A Merchant's Guide to Payment Service Providers
Payment options keep getting more complicated, and it can be hard for merchants to keep up. Gone are the days when credit card acceptance was all an e-commerce site needed. Whether they’re into digital wallets, cryptocurrency, short-term financing, or peer-to-peer bank transfers, customers are looking for merchants who will let them use the alternative payment methods of their choice.
One simple way to satisfy this demand is to work with a payment service provider who can deal with the more challenging parts of payment processing for you. What do payment service providers do, and how can merchants decide whether or not they need one?
- What are Payment Service Providers?
- What's the Difference between Payment Service Providers, Payment Processors, Payment Gateways, and Acquiring Banks?
- What is a Merchant Account?
- What are the Pros and Cons of Using a Payment Service Provider?
From a global perspective, the sun is already setting on the era of the credit card. By 2025, credit and debit cards are only expected to make up 32% of e-commerce transactions, a distant second place to digital wallets at 53%. To accommodate the payment needs of today’s consumers, merchants need to think beyond Visa, Mastercard, and maybe PayPal.
The best thing for merchants to do is research their market, listen to their customers, and make sure they’re offering the payment options that are most likely to get used. For e-commerce merchants serving a diverse global marketplace, this can end up being quite a lot of different options.
Negotiating individual accounts with every different platform, and integrating them into your checkout system on an ad hoc basis, may be difficult. Payment service providers offer merchants an easy, one-stop solution for accepting a wide variety of payment methods across multiple regions. This can save a lot of time and hassle, but it’s important to know exactly how these providers work and what the pros and cons really are.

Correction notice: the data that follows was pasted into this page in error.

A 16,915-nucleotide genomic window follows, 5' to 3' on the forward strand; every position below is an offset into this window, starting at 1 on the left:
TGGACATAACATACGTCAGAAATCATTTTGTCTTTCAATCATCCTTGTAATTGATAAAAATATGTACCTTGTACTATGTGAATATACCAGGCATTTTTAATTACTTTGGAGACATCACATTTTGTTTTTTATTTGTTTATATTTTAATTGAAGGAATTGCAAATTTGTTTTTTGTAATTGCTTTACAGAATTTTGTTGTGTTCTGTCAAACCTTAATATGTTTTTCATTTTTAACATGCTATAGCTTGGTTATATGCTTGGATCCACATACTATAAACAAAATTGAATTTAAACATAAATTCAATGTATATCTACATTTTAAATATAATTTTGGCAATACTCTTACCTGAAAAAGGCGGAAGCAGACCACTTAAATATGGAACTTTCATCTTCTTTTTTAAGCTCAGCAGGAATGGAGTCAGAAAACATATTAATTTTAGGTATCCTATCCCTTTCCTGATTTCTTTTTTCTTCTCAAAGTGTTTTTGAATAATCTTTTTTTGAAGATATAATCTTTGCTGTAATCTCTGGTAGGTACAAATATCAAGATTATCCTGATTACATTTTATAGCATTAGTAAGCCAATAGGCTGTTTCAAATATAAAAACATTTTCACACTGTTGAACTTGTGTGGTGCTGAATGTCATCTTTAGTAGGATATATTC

What are Payment Service Providers?
A payment service provider (PSP) is a business that assists merchants in accepting and processing payments. PSPs serve as an intermediary between the merchant and various payment platforms, simplifying a process that would otherwise require multiple business relationships with numerous individual platforms.
PayPal, Shopify, Square, and Stripe are a few well-known PSPs.
A PSP will typically support payments from credit and debit cards, digital wallets, ACH and other bank transfer methods, and various standalone payment apps. PSPs usually offer a flat or simplified fee structure, quick and easy onboarding, and convenient payment integration options for both e-commerce and physical point-of-sale.
What’s the Difference between Payment Service Providers, Payment Processors, Payment Gateways, and Acquiring Banks?
A PSP is a full-service payment solution that handles everything for the merchant. A payment processor directly negotiates transactions between the merchant and the banks, and a payment gateway provides the secure transaction interface. The acquiring bank provides the merchant account that receives the funds.
Many PSPs handle all of the functions of the processor, gateway, and acquirer, but by taking on all of these roles, they can limit some options for merchants.